Yesterday morning, being Mother’s Day, my husband and kids asked where I wanted to go to celebrate. I told them I just wanted to stay
We are making career switches at a faster rate than any other generation. It’s a good thing in my opinion because it means we can
How Implicit Racism Lurks in Corporate America & Why Disruptive Talent Innovation is a Must to Achieve Talent Equity and Maximize Talent ROI
As protests mounted around the country after the horrific witnessing of George Floyd’s death at the hands of police, American’s eyes were opened to the
During the high stress many of us feel during the Coronavirus situation, self-care is key. I offer 2 meditations that I hope will help center and calm you during this time.
WHICH COUNTRY OF ORIGIN HAS THE HIGHEST POPULATION? WHICH ASIAN-AMERICAN GROUP HAS THE MOST COLLEGE EDUCATION? WHICH ARE THE TOP 5 COUNTRIES OF ORIGIN FOR ASIAN-AMERICANS?
[gravityform id=”11″ title=”false” description=”true”]
[gravityform id=”10″ title=”false” description=”true”]
We are making career switches at a faster rate than any other generation. It’s a good thing in my opinion because it means we can choose work that expresses our Best Self, our purpose, our passion. As a result, we’re happier and likely performing better at our jobs.To be successful at making the switch, here are 5 key steps:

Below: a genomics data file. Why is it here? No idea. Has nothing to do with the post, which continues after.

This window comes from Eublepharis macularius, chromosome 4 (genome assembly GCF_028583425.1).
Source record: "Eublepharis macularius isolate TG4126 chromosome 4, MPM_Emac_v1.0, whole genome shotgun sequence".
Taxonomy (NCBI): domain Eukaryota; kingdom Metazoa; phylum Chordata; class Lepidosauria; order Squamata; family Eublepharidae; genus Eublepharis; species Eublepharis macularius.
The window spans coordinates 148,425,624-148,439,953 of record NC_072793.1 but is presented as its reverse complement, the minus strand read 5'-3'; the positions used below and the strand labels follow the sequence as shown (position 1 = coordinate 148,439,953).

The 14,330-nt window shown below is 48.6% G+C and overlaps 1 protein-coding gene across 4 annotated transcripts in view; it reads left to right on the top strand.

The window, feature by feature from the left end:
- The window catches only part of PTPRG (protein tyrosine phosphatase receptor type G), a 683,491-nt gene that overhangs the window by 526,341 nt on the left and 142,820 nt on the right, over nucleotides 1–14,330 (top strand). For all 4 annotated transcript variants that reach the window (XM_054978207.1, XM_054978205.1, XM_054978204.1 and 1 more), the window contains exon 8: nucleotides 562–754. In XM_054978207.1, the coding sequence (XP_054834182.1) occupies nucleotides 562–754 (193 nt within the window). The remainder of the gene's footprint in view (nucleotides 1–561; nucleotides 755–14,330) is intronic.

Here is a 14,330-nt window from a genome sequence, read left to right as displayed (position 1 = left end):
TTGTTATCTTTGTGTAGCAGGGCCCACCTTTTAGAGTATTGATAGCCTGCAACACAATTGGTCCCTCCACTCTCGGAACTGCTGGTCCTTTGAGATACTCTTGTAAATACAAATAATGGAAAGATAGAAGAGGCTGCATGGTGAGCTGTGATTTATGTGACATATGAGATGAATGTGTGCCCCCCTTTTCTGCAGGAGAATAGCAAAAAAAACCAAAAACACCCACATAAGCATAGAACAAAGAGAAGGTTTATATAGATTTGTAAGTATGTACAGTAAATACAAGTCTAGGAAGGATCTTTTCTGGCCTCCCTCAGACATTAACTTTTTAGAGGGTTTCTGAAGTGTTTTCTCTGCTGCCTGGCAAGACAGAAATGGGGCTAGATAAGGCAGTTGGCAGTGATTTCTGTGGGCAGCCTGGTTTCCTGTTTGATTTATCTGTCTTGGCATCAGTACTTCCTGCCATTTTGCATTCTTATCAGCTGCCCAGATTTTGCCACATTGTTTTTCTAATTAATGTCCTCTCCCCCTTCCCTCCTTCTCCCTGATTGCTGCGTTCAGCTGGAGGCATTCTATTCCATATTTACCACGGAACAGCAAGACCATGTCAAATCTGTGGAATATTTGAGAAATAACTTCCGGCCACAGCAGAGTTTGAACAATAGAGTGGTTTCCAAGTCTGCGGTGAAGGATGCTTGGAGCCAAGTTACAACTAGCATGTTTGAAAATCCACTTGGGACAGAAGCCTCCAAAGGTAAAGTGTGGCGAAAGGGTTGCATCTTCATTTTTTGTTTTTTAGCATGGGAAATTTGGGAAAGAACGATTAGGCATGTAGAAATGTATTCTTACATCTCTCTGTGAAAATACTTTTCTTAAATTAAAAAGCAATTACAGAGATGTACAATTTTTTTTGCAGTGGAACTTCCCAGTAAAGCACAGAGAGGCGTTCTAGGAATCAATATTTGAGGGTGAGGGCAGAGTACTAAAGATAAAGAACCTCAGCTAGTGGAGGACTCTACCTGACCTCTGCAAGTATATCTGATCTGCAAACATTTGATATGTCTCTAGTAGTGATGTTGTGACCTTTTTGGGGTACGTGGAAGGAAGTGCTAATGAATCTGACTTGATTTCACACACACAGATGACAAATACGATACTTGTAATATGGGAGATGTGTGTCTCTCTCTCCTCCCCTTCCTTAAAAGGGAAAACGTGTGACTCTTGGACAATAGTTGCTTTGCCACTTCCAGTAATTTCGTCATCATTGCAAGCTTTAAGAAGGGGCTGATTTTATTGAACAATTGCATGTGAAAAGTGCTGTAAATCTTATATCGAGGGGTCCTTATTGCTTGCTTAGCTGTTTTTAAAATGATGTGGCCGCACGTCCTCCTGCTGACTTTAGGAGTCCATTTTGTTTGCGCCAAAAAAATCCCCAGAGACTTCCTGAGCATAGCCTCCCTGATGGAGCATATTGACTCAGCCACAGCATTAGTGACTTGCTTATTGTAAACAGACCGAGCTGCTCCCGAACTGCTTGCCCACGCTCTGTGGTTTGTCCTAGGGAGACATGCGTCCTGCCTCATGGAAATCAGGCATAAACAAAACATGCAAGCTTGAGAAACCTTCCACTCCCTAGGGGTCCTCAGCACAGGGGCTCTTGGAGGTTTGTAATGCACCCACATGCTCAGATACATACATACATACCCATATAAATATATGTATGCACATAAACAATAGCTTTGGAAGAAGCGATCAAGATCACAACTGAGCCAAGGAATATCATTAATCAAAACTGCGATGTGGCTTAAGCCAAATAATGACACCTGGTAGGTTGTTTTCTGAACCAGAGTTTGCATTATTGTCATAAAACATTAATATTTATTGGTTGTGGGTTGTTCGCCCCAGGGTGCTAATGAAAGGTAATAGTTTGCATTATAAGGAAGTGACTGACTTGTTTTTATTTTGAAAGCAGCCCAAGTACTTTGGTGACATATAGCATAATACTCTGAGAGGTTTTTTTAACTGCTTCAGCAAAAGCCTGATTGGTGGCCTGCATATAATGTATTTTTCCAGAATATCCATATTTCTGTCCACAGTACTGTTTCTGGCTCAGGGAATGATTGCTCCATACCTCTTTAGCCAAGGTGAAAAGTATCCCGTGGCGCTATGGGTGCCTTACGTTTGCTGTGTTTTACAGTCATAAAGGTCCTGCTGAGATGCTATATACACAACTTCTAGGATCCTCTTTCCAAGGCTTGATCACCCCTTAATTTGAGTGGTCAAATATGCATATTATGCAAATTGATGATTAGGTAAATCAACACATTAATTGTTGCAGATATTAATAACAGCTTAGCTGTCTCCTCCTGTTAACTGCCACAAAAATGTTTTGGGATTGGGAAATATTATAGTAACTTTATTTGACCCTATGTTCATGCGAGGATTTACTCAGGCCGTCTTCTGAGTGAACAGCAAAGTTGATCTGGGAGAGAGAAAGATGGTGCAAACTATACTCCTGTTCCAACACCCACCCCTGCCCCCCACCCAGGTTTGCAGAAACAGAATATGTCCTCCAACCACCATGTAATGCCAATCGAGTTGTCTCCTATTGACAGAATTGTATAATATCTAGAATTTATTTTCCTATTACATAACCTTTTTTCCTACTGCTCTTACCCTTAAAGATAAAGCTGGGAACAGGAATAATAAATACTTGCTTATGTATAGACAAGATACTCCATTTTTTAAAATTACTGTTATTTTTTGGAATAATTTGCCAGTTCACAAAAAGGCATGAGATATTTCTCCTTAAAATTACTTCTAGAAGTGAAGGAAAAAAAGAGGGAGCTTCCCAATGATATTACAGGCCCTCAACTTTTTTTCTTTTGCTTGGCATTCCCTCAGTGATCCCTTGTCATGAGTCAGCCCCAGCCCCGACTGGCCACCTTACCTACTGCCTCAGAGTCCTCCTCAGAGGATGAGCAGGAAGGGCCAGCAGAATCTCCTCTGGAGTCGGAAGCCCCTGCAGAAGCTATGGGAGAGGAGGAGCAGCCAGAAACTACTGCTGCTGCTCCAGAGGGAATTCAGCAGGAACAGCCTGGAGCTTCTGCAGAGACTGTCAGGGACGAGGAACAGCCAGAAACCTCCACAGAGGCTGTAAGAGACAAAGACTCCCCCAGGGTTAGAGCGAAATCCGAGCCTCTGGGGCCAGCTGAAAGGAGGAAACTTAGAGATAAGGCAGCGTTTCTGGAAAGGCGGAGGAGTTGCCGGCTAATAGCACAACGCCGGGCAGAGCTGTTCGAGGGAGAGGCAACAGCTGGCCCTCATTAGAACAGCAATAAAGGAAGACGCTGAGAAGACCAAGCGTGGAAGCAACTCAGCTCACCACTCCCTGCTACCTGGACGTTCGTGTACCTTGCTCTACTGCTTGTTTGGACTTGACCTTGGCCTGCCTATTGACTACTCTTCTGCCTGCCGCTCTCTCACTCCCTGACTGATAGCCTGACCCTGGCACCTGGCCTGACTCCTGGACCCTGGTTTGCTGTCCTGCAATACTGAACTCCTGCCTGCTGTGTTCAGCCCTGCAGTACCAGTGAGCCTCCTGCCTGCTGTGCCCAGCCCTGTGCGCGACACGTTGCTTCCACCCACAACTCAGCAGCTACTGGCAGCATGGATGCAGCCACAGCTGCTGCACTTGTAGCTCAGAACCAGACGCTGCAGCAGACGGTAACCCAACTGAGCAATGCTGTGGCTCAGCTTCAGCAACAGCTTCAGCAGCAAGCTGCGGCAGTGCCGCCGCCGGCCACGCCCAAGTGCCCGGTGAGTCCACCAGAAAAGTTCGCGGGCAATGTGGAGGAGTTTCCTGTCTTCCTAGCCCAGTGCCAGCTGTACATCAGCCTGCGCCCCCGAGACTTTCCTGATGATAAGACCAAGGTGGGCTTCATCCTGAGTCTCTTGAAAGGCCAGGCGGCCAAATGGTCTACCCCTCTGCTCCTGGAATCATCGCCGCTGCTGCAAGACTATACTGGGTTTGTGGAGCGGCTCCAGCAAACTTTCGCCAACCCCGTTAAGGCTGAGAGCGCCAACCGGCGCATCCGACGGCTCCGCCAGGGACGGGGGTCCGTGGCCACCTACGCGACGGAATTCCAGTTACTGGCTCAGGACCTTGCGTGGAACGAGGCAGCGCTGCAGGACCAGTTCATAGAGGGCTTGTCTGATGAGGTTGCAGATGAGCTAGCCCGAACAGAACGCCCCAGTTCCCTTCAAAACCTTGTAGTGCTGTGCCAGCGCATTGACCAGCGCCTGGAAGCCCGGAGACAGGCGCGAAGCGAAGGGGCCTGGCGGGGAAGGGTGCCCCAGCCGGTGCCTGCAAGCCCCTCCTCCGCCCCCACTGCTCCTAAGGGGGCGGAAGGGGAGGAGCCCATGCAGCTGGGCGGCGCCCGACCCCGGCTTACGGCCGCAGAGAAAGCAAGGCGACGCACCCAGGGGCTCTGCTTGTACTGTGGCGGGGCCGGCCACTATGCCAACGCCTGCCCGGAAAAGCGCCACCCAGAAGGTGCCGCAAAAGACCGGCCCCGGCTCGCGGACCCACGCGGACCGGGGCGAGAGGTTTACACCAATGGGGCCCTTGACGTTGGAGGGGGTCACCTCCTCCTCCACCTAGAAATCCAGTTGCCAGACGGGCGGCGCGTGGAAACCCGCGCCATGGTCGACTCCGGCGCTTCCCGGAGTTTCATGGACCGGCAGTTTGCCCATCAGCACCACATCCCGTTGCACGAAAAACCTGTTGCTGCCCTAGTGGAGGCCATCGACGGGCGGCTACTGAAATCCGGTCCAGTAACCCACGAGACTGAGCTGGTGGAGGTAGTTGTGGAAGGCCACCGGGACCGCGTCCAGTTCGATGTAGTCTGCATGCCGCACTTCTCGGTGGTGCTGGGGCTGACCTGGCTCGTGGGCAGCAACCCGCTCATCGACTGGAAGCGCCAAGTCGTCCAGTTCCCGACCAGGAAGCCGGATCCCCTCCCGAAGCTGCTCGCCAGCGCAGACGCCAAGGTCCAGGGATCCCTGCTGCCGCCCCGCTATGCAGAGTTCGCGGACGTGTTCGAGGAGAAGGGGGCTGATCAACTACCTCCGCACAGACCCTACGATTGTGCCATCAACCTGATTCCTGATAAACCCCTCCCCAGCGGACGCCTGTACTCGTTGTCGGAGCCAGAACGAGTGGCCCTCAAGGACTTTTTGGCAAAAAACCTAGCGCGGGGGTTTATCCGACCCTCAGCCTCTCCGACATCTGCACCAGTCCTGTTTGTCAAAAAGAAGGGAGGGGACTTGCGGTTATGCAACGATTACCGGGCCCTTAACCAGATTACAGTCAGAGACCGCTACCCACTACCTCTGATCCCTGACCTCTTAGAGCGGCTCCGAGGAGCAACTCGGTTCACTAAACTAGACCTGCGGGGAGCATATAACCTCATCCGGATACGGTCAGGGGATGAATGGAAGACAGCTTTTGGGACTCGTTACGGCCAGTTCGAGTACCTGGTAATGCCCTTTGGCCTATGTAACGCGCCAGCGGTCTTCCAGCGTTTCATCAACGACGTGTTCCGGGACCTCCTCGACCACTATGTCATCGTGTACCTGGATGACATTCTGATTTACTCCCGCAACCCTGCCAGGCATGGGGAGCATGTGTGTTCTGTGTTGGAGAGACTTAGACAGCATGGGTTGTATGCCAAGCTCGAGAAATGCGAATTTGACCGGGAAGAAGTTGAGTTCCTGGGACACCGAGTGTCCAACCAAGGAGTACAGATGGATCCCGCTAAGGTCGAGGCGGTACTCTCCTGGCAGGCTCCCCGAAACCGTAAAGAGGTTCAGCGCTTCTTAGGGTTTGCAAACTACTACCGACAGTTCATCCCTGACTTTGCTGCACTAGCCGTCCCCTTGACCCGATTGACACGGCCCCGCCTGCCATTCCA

I realized our good fortune when I went to vacation in Greece a couple of weeks ago during their bailout discussion with the EU. I’ve heard about the Euro crisis on the news these last few years regarding Greece, Spain and Italy. But now, it’s more than the conceptual understanding from reading the Wall Street Journal. It’s a lived understanding as a human being.
Welcome to my first video blog were I talk about taking steps toward your dreams!
Judy Shen-Filerman speaks at the NECINA Career Conference on January 31, 2015. As the keynote speaker, she discusses the mentality and cultural competence that it
At this time of the year, when the American calendar has started the new year and the Chinese new year is imminent but not yet
Like all habits, the habit of gratitude takes discipline, practice and patience. It has taken me years to develop into a person who can appreciate the small things in life that gives me joy. My husband will be the first to assure you that my five-alarm fires are still alive and well in my life. For sure they are still there. But with practice, I’ve counterbalanced that natural tendency to worry with a newly developed tendency to appreciate. And as a result, I truly believe I live a happier life, a more effective life and hopefully, a life that extends more positivity to the people with whom I interact in the world.
Some twenty years after his death, as I do work in intercultural and leadership coaching, I understand his life through a different lens. I see now that my father yearned to belong at work. He wanted to be more than just a systems specialist. He wanted more than to just clock in and bring home the check. For all the hours he spent at work, he wanted to be part of the community – sharing, talking, engaging – more than the perfunctory, “how was your weekend” pass-by glance. I look back and realize that my father’s work existence must have been quite lonely.
Over the years as a coach, observing myself and my clients, it’s become clear that passion can be misunderstood. We generally think of passion as overt, provocative, bigger than life. Somehow we believe our passion can consume us if we are not alert. It can lead us to wayward paths. It’s almost irresponsible. Yet I’ve observed passion to be deep, mature and patient.